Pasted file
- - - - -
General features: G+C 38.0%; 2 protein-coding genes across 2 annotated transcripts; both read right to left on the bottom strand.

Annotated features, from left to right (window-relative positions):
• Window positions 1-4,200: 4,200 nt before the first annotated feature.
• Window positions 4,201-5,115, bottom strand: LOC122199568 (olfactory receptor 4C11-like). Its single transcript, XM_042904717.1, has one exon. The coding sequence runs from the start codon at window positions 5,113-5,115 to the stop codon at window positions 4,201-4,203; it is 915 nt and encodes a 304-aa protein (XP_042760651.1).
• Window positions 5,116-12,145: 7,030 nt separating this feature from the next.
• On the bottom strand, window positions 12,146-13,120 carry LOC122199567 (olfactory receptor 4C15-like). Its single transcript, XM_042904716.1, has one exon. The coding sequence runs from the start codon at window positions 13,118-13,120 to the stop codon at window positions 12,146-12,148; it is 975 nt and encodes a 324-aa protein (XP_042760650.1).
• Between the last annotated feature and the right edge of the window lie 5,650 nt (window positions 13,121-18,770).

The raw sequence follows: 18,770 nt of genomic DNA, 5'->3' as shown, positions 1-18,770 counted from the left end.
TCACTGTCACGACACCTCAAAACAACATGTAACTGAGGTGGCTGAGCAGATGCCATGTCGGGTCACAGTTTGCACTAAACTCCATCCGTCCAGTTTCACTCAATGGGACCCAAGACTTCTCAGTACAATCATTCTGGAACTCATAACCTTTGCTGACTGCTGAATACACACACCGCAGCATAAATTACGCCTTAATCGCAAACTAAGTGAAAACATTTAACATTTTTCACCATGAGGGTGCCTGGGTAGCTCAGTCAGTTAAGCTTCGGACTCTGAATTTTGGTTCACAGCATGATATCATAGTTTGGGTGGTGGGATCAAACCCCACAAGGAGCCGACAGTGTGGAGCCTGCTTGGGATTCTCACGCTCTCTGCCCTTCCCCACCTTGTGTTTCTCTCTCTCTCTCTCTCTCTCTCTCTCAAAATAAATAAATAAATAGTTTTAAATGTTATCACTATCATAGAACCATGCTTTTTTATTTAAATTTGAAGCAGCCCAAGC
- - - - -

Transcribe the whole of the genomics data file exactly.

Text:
General features: G+C 38.0%; 2 protein-coding genes across 2 annotated transcripts; both read right to left on the bottom strand.

Annotated features, from left to right (window-relative positions):
• Window positions 1-4,200: 4,200 nt before the first annotated feature.
• Window positions 4,201-5,115, bottom strand: LOC122199568 (olfactory receptor 4C11-like). Its single transcript, XM_042904717.1, has one exon. The coding sequence runs from the start codon at window positions 5,113-5,115 to the stop codon at window positions 4,201-4,203; it is 915 nt and encodes a 304-aa protein (XP_042760651.1).
• Window positions 5,116-12,145: 7,030 nt separating this feature from the next.
• On the bottom strand, window positions 12,146-13,120 carry LOC122199567 (olfactory receptor 4C15-like). Its single transcript, XM_042904716.1, has one exon. The coding sequence runs from the start codon at window positions 13,118-13,120 to the stop codon at window positions 12,146-12,148; it is 975 nt and encodes a 324-aa protein (XP_042760650.1).
• Between the last annotated feature and the right edge of the window lie 5,650 nt (window positions 13,121-18,770).

The raw sequence follows: 18,770 nt of genomic DNA, 5'->3' as shown, positions 1-18,770 counted from the left end.
TCACTGTCACGACACCTCAAAACAACATGTAACTGAGGTGGCTGAGCAGATGCCATGTCGGGTCACAGTTTGCACTAAACTCCATCCGTCCAGTTTCACTCAATGGGACCCAAGACTTCTCAGTACAATCATTCTGGAACTCATAACCTTTGCTGACTGCTGAATACACACACCGCAGCATAAATTACGCCTTAATCGCAAACTAAGTGAAAACATTTAACATTTTTCACCATGAGGGTGCCTGGGTAGCTCAGTCAGTTAAGCTTCGGACTCTGAATTTTGGTTCACAGCATGATATCATAGTTTGGGTGGTGGGATCAAACCCCACAAGGAGCCGACAGTGTGGAGCCTGCTTGGGATTCTCACGCTCTCTGCCCTTCCCCACCTTGTGTTTCTCTCTCTCTCTCTCTCTCTCTCTCTCAAAATAAATAAATAAATAGTTTTAAATGTTATCACTATCATAGAACCATGCTTTTTTATTTAAATTTGAAGCAGCCCAAGC